Column: Give nurses role in medical aid in dying
At least six Hawaii residents died in 2019 while waiting for approval or medication through the Our Care Our Choices Act (OCOCA), or medical aid in dying program.
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At least six Hawaii residents died in 2019 while waiting for approval or medication through the Our Care Our Choices Act (OCOCA), or medical aid in dying program. However, if Senate Bill 2582 passes, we may be able to reach future OCOCA participants before their time is up.
OCOCA allows terminally ill and mentally competent patients to ingest prescribed medication that will end their lives while they sleep. It includes a mandatory waiting period of 20 days between patients’ oral requests (they must make two) and written requests as well as a counseling consultation. The law establishes eligibility criteria and safeguards to ensure a secure, compassionate and patient-centered end-of-life process. There are regulatory requirements to address concerns about misuse.
However, because of the statewide physician shortage, patients can be unable to find providers who will support and guide them in the OCOCA process.
In 2019, the first year of OCOCA, the eligibility process from the first oral request to the date of receipt of the written prescription was an average of 34 days, according to the Department of Health Office of Planning, Policy and Program Development. The longest wait for one patient was 100 days, and the shortest was 20. Hawaii residents are dying while they wait.
SB 2582, which the Department of Health supports, would authorize advanced practice registered nurses (APRNs) to participate in OCOCA in accordance with their scope of practice and prescriptive authority. It would also reduce the mandatory waiting period from 20 days to 15 days and waive the period for patients who are likely to die while waiting. I have provided testimony before the Senate Committee on Commerce, Consumer Protection and Health in strong support of SB 2582.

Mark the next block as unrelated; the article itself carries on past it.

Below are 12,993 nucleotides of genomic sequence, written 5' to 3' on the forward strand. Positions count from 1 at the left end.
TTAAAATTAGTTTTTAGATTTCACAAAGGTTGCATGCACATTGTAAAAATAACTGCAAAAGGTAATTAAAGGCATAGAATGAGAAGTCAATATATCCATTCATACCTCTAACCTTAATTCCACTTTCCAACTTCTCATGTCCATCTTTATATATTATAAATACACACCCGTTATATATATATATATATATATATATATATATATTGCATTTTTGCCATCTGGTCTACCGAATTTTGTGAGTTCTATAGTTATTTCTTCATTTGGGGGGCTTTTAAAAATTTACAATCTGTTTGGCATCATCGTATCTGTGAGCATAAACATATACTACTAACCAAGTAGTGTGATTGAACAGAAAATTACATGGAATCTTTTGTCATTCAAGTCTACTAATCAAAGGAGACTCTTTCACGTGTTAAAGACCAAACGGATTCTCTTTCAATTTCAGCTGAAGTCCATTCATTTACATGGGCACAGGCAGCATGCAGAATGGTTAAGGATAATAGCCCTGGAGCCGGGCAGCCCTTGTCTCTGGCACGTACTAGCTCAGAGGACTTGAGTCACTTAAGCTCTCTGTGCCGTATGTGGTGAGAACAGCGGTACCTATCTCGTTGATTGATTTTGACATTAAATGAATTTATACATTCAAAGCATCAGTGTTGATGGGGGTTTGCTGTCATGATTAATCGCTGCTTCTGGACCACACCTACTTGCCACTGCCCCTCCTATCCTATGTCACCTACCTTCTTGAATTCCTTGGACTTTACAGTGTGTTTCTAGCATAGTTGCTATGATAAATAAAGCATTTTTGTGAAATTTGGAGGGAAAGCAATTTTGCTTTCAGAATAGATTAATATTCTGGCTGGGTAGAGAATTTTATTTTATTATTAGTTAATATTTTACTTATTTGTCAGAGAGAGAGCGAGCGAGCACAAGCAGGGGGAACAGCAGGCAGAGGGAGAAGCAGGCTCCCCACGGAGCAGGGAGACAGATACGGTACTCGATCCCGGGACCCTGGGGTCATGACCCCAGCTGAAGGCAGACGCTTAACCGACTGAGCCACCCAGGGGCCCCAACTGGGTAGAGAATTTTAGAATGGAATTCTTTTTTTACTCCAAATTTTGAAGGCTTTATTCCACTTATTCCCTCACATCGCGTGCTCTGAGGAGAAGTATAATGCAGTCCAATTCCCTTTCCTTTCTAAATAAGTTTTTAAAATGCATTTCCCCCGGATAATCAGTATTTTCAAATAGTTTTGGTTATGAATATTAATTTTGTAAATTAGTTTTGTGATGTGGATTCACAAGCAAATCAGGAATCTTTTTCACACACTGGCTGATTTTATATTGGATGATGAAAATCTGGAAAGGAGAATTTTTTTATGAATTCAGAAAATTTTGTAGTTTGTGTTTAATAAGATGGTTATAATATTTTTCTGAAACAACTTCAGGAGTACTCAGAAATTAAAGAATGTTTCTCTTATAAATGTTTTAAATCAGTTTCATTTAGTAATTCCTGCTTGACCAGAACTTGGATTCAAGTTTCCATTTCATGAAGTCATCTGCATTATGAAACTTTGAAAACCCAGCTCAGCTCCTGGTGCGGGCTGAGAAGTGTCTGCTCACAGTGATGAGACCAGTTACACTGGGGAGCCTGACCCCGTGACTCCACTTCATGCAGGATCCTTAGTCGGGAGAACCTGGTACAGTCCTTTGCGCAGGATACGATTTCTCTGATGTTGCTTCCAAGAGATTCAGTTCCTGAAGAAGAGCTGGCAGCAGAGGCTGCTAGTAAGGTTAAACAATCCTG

As I testified, a large body of national evidence shows that APRNs provide high-quality, safe care for people of all ages, in accordance with their education, training, national certification and Hawaii licensure. All nursing practice holds at its core the delivery of high-quality, compassionate, holistic and patient-centered care — and this includes end-of-life care.
APRNs respect patient self-determination and provide nonjudgmental support for their end-of-life preferences and values, as they strive to prevent and alleviate suffering. We are educated to evaluate patients’ and families’ medical and psychosocial needs and, as the most trusted profession by the public, are in a pivotal position to evaluate requests for OCOCA in context of patient’s desires.
Access to care, especially in rural island settings, is a significant problem recognized by the Hawaii Legislature. Because of this, the Legislature has enacted more than 25 bills since 2009 that enable APRNs to practice to the full extent of their education. The result: an increase in the number of APRNs across all islands, with 100% of those on the islands of Hawaii, Maui and Kauai counties working in federally defined medically underserved areas.
More than 90% of APRNs in Hawaii hold prescriptive authority, and more than 88% care for Medicare or Medicaid patients in a typical week, according to the Hawaii State Center for Nursing.
APRNs have the education, the compassion and the capacity to serve as the solution for a literal life-or-death conundrum concerning patients dying while awaiting approval for OCOCA. Our geographically dispersed state puts already underserved patients at a disadvantage in accessing health care and in getting support for their end-of-life preferences. The changes proposed in SB 2582 will allow terminally ill persons, especially those outside of Oahu, to receive OCOCA care and family support by the APRN.
Mary G. Boland, Dr.P.H., R.N., is dean and professor at the University of Hawaii-Manoa School of Nursing and Dental Hygiene.